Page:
The New Deal’s legacy surrounds us but its overall impact both then and today goes largely unrecognized. Some states have museums dedicated to the Civilian Conservation Corps (CCC), and a few New Deal buildings serve as museums. But there is no museum dedicated to the art, architecture, and social programs of the New Deal itself.
A number of major museums own collections of New Deal art, but haven’t displayed these works in decades. A museum dedicated to the New Deal would display such works, showcasing the creativity and innovation of New Deal programs that inspired them; rekindle pride in government; and remind the public of what can be achieved when government mobilizes to help working Americans through hard times.
At the Living New Deal and the National New Deal Preservation Association we often hear from individuals and organizations wanting to donate New Deal art and objects but that can find no appropriate institution to give them to.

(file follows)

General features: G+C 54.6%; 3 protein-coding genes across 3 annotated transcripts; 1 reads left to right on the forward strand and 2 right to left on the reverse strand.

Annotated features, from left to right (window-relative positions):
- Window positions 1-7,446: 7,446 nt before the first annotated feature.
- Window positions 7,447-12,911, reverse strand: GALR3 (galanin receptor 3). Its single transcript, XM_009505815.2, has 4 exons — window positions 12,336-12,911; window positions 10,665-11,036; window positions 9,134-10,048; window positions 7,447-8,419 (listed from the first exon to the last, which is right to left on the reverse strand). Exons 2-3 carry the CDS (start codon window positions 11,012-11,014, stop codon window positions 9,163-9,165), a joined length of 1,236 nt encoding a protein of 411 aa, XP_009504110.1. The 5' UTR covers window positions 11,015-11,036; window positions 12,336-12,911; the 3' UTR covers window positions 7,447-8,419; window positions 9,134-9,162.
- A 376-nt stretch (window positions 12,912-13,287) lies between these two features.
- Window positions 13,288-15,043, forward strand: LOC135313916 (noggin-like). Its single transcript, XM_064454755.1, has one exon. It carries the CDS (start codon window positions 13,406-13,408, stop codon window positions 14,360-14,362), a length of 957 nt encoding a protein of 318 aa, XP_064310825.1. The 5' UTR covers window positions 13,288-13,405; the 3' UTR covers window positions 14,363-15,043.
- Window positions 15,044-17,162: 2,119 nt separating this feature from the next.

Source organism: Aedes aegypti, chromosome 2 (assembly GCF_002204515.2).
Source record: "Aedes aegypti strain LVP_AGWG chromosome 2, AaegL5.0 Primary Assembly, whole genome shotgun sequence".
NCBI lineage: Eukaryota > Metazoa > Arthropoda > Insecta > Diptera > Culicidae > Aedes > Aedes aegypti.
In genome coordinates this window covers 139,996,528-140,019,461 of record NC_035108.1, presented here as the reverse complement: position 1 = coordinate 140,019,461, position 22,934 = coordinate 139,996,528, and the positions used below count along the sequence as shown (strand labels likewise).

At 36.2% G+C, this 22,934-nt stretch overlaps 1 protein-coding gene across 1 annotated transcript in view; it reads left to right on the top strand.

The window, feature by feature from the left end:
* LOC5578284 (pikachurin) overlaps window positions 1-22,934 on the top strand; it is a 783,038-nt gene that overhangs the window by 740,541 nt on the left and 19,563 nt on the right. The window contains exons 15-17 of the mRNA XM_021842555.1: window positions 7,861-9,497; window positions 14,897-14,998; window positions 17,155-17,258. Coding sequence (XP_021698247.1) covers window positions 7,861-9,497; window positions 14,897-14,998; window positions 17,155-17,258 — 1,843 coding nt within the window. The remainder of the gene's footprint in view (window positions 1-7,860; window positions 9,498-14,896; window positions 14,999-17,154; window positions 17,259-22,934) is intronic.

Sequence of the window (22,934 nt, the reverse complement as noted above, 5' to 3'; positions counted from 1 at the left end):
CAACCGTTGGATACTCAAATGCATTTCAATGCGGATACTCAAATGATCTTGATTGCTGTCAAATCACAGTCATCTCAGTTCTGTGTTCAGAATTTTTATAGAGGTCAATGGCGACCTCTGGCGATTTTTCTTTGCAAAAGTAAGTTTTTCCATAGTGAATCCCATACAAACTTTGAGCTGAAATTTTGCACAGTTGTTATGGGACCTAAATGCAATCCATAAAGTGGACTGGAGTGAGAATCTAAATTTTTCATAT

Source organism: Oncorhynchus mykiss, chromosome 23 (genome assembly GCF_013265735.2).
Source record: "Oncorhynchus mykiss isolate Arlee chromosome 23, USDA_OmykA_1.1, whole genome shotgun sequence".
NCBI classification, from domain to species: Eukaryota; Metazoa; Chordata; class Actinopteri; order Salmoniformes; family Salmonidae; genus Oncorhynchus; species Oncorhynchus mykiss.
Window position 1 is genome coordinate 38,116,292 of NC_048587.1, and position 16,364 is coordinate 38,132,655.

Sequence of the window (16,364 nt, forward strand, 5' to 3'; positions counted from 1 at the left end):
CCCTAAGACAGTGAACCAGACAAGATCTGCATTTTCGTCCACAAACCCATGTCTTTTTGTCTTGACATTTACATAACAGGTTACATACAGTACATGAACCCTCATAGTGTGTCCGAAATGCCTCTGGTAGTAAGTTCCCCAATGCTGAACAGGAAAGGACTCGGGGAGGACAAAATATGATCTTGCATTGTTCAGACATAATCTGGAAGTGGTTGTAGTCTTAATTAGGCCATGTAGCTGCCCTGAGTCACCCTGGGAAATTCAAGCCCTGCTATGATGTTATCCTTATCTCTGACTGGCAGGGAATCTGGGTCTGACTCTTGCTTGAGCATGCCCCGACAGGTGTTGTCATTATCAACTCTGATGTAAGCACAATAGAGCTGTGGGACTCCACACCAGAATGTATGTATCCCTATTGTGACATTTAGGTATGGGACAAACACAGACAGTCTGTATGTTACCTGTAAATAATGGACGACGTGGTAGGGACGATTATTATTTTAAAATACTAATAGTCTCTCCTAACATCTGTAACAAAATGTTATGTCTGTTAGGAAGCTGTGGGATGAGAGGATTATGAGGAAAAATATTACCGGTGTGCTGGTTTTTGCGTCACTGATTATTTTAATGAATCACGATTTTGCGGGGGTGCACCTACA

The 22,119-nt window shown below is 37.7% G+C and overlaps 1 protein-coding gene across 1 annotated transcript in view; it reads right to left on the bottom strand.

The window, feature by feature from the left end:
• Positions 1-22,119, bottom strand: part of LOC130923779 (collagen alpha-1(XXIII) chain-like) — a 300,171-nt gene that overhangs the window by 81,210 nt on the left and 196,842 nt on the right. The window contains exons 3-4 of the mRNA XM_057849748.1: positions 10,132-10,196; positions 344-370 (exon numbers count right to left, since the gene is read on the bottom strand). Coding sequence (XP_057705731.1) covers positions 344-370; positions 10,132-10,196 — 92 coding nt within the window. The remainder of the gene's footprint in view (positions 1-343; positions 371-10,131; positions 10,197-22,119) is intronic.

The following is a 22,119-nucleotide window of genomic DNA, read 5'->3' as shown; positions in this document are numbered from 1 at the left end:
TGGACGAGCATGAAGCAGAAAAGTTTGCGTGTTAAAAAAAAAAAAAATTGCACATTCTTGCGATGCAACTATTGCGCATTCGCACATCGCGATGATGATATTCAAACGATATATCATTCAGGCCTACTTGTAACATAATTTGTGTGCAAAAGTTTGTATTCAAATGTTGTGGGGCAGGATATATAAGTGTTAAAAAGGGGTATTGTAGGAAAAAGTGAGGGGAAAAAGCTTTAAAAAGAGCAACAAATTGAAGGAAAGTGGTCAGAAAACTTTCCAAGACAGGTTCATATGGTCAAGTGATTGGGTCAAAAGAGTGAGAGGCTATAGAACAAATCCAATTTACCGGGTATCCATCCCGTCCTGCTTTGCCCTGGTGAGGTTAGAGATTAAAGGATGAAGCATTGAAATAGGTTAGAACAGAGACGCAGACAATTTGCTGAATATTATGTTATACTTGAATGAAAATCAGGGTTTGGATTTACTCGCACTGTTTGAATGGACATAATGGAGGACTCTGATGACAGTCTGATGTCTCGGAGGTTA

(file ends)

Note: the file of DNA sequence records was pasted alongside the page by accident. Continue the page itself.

A group recently met in North Beach—the long time hub of the San Francisco arts scene—to discuss how to launch a New Deal museum. Various San Francisco sites were considered: the soon-to-be-vacated Exploratorium at the Palace of Fine Arts, the Presidio, and the Mint Museum. We welcome your suggestions and support.
Harvey Smith is president of the National New Deal Preservation Association and advisor to the Living New Deal. [email protected]